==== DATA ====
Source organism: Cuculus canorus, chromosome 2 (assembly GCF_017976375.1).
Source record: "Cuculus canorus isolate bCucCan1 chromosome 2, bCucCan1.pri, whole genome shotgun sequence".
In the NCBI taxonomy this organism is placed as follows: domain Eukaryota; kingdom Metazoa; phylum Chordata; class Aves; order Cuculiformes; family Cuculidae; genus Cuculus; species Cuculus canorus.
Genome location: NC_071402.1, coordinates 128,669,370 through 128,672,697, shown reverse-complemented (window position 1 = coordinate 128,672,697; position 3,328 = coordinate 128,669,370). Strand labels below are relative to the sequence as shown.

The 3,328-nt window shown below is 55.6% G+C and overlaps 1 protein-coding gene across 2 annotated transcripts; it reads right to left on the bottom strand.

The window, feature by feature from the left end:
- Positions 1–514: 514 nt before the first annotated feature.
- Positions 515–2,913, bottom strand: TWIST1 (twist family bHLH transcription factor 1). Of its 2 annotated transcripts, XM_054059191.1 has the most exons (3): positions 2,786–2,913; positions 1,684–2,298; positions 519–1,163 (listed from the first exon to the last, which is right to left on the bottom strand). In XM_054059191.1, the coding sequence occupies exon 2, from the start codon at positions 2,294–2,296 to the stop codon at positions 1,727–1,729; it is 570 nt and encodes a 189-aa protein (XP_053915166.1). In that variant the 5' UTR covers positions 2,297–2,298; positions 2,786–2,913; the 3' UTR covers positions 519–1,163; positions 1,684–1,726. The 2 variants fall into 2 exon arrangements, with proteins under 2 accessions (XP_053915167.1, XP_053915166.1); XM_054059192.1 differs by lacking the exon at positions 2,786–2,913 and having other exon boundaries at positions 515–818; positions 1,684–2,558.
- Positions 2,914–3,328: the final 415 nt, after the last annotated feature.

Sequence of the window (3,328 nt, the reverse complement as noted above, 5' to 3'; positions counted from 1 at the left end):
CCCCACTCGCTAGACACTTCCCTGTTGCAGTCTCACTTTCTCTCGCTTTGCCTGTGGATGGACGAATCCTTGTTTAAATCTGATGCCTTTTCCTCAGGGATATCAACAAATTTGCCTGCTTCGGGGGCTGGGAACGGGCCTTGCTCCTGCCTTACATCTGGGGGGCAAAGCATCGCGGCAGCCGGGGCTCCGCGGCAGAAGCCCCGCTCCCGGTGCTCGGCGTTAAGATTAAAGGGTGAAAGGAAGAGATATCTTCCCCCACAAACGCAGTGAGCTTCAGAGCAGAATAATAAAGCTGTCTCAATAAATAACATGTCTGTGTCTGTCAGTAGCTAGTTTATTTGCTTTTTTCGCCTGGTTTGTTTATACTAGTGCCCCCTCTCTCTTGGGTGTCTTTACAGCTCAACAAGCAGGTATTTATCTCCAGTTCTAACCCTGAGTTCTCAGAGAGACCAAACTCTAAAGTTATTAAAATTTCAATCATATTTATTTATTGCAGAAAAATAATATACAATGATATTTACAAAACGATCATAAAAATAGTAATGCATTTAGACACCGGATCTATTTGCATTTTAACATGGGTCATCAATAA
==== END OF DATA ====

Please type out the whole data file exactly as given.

Source organism: Cuculus canorus, chromosome 2 (assembly GCF_017976375.1).
Source record: "Cuculus canorus isolate bCucCan1 chromosome 2, bCucCan1.pri, whole genome shotgun sequence".
In the NCBI taxonomy this organism is placed as follows: domain Eukaryota; kingdom Metazoa; phylum Chordata; class Aves; order Cuculiformes; family Cuculidae; genus Cuculus; species Cuculus canorus.
Genome location: NC_071402.1, coordinates 128,669,370 through 128,672,697, shown reverse-complemented (window position 1 = coordinate 128,672,697; position 3,328 = coordinate 128,669,370). Strand labels below are relative to the sequence as shown.

The 3,328-nt window shown below is 55.6% G+C and overlaps 1 protein-coding gene across 2 annotated transcripts; it reads right to left on the bottom strand.

The window, feature by feature from the left end:
- Positions 1–514: 514 nt before the first annotated feature.
- Positions 515–2,913, bottom strand: TWIST1 (twist family bHLH transcription factor 1). Of its 2 annotated transcripts, XM_054059191.1 has the most exons (3): positions 2,786–2,913; positions 1,684–2,298; positions 519–1,163 (listed from the first exon to the last, which is right to left on the bottom strand). In XM_054059191.1, the coding sequence occupies exon 2, from the start codon at positions 2,294–2,296 to the stop codon at positions 1,727–1,729; it is 570 nt and encodes a 189-aa protein (XP_053915166.1). In that variant the 5' UTR covers positions 2,297–2,298; positions 2,786–2,913; the 3' UTR covers positions 519–1,163; positions 1,684–1,726. The 2 variants fall into 2 exon arrangements, with proteins under 2 accessions (XP_053915167.1, XP_053915166.1); XM_054059192.1 differs by lacking the exon at positions 2,786–2,913 and having other exon boundaries at positions 515–818; positions 1,684–2,558.
- Positions 2,914–3,328: the final 415 nt, after the last annotated feature.

Sequence of the window (3,328 nt, the reverse complement as noted above, 5' to 3'; positions counted from 1 at the left end):
CCCCACTCGCTAGACACTTCCCTGTTGCAGTCTCACTTTCTCTCGCTTTGCCTGTGGATGGACGAATCCTTGTTTAAATCTGATGCCTTTTCCTCAGGGATATCAACAAATTTGCCTGCTTCGGGGGCTGGGAACGGGCCTTGCTCCTGCCTTACATCTGGGGGGCAAAGCATCGCGGCAGCCGGGGCTCCGCGGCAGAAGCCCCGCTCCCGGTGCTCGGCGTTAAGATTAAAGGGTGAAAGGAAGAGATATCTTCCCCCACAAACGCAGTGAGCTTCAGAGCAGAATAATAAAGCTGTCTCAATAAATAACATGTCTGTGTCTGTCAGTAGCTAGTTTATTTGCTTTTTTCGCCTGGTTTGTTTATACTAGTGCCCCCTCTCTCTTGGGTGTCTTTACAGCTCAACAAGCAGGTATTTATCTCCAGTTCTAACCCTGAGTTCTCAGAGAGACCAAACTCTAAAGTTATTAAAATTTCAATCATATTTATTTATTGCAGAAAAATAATATACAATGATATTTACAAAACGATCATAAAAATAGTAATGCATTTAGACACCGGATCTATTTGCATTTTAACATGGGTCATCAATAA